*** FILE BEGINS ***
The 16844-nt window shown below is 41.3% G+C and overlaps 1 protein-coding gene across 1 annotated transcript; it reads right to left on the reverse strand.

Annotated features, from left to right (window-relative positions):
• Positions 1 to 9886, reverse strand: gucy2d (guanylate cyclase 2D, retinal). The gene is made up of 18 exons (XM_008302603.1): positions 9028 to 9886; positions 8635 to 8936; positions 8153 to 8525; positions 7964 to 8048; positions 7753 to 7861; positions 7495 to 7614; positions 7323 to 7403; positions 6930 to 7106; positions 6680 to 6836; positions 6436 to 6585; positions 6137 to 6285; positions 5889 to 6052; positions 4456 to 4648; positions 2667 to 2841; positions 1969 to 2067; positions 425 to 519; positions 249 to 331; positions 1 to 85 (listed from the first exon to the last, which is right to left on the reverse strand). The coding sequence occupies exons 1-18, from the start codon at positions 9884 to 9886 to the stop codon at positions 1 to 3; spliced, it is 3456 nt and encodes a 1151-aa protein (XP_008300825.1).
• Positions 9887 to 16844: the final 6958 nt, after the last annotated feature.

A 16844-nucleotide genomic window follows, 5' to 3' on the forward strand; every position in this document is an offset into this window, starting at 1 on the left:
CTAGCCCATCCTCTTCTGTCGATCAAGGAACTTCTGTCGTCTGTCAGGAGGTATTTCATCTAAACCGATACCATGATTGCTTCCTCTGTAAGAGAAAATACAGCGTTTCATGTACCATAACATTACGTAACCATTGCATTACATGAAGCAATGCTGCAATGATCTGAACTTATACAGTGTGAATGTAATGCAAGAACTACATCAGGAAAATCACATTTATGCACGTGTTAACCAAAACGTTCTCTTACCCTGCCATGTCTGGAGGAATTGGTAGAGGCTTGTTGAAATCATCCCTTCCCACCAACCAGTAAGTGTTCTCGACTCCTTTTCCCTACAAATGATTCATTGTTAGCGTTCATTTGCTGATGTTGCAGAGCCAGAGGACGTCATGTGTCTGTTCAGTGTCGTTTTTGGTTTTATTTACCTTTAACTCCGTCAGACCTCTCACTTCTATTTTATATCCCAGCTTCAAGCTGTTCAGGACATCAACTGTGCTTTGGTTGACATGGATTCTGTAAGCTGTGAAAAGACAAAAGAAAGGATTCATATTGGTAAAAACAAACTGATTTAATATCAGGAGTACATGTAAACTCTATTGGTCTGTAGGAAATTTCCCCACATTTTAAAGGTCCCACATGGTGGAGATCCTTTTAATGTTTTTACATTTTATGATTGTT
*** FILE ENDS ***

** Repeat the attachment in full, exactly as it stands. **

The 16844-nt window shown below is 41.3% G+C and overlaps 1 protein-coding gene across 1 annotated transcript; it reads right to left on the reverse strand.

Annotated features, from left to right (window-relative positions):
• Positions 1 to 9886, reverse strand: gucy2d (guanylate cyclase 2D, retinal). The gene is made up of 18 exons (XM_008302603.1): positions 9028 to 9886; positions 8635 to 8936; positions 8153 to 8525; positions 7964 to 8048; positions 7753 to 7861; positions 7495 to 7614; positions 7323 to 7403; positions 6930 to 7106; positions 6680 to 6836; positions 6436 to 6585; positions 6137 to 6285; positions 5889 to 6052; positions 4456 to 4648; positions 2667 to 2841; positions 1969 to 2067; positions 425 to 519; positions 249 to 331; positions 1 to 85 (listed from the first exon to the last, which is right to left on the reverse strand). The coding sequence occupies exons 1-18, from the start codon at positions 9884 to 9886 to the stop codon at positions 1 to 3; spliced, it is 3456 nt and encodes a 1151-aa protein (XP_008300825.1).
• Positions 9887 to 16844: the final 6958 nt, after the last annotated feature.

A 16844-nucleotide genomic window follows, 5' to 3' on the forward strand; every position in this document is an offset into this window, starting at 1 on the left:
CTAGCCCATCCTCTTCTGTCGATCAAGGAACTTCTGTCGTCTGTCAGGAGGTATTTCATCTAAACCGATACCATGATTGCTTCCTCTGTAAGAGAAAATACAGCGTTTCATGTACCATAACATTACGTAACCATTGCATTACATGAAGCAATGCTGCAATGATCTGAACTTATACAGTGTGAATGTAATGCAAGAACTACATCAGGAAAATCACATTTATGCACGTGTTAACCAAAACGTTCTCTTACCCTGCCATGTCTGGAGGAATTGGTAGAGGCTTGTTGAAATCATCCCTTCCCACCAACCAGTAAGTGTTCTCGACTCCTTTTCCCTACAAATGATTCATTGTTAGCGTTCATTTGCTGATGTTGCAGAGCCAGAGGACGTCATGTGTCTGTTCAGTGTCGTTTTTGGTTTTATTTACCTTTAACTCCGTCAGACCTCTCACTTCTATTTTATATCCCAGCTTCAAGCTGTTCAGGACATCAACTGTGCTTTGGTTGACATGGATTCTGTAAGCTGTGAAAAGACAAAAGAAAGGATTCATATTGGTAAAAACAAACTGATTTAATATCAGGAGTACATGTAAACTCTATTGGTCTGTAGGAAATTTCCCCACATTTTAAAGGTCCCACATGGTGGAGATCCTTTTAATGTTTTTACATTTTATGATTGTT